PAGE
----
1. Sarah Goss
    Sarah Goss June 18, 2008

    Two quick things (that are just my humble opinion, of course). One is that, looking back, I have ahard time believing you can inculcate bad habits when they’re that young. I know that’s what the books say, and I was really haunted by that notion, too. But, in retrospect, I don’t accept it. We’ve gotten Daisy into bad habits, and we’ve gotten her out of them. It hasn’t been easy all the time, but all is definitely not lost if you encourage some “bad” habits and this age. I think I stressed myself out too much worrying about that.

    And number two: though I can’t swear by the exact number “three months,” I promise and swear that one day in a future, this period is going to seem like a distant memory, for better and worse! You will be desperately trying to retrieve vivid memories of what this time was like. It is totally impossible to believe from where you are now, but it’s true, I swear! (So it’s great that you’re recording all the details.)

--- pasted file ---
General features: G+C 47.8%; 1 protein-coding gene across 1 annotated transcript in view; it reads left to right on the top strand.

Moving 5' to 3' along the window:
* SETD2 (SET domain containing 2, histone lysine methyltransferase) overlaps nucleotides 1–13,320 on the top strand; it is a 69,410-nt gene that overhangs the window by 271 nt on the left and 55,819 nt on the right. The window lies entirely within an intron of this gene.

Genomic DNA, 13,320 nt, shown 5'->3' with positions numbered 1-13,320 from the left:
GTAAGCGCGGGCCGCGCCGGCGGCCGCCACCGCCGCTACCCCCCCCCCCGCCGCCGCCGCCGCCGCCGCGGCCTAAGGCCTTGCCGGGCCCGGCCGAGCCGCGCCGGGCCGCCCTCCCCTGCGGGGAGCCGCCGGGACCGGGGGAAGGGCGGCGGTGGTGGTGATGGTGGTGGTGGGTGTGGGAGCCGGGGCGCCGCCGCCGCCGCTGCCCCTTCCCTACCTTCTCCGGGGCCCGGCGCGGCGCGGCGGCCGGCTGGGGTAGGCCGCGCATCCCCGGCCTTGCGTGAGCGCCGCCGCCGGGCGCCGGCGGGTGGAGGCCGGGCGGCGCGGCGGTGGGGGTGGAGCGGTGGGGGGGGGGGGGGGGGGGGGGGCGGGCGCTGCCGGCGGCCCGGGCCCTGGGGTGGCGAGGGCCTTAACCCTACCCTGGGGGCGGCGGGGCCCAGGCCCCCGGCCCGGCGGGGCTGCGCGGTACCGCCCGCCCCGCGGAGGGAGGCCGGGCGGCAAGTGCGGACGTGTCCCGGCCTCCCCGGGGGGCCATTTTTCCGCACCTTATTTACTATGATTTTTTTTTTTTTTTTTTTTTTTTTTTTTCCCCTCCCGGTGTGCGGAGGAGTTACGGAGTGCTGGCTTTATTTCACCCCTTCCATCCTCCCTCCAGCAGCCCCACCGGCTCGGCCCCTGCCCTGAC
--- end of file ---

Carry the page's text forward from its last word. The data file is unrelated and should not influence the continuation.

2. Sarah Goss
    Sarah Goss June 18, 2008

    Wow, could there be a few more typos in that last comment? No. I don’t think so.

  3. Ana Validzic
    Ana Validzic June 19, 2008

    I agree with Sarah – babies can get into and out of bad habits. One of the main comments the new mamas in my groups made when we were all going through this several months ago was that they were babies!

    I worried way too much about what the experts said in the beginning and really drove myself and Peter absolutely nuts. It’s so easy to do because the “experts” make new moms feel like their babies are damaged forever if we do the wrong thing. Well, babies are resilient and manage to survive whatever their parents do to them.

    And yes, it really, really does get better after 3 months. There is this miraculous process the babies go through where they wake up to their world and really start to interact. It’s only been several months but it feels like forever ago.

    In a few months, when Zekey regularly gives you these really tight, warm hugs and sits on Dave’s shoulders and giggles, you two really won’t care much about this phase at all. 😉

Leave a Reply

Your email address will not be published. Required fields are marked *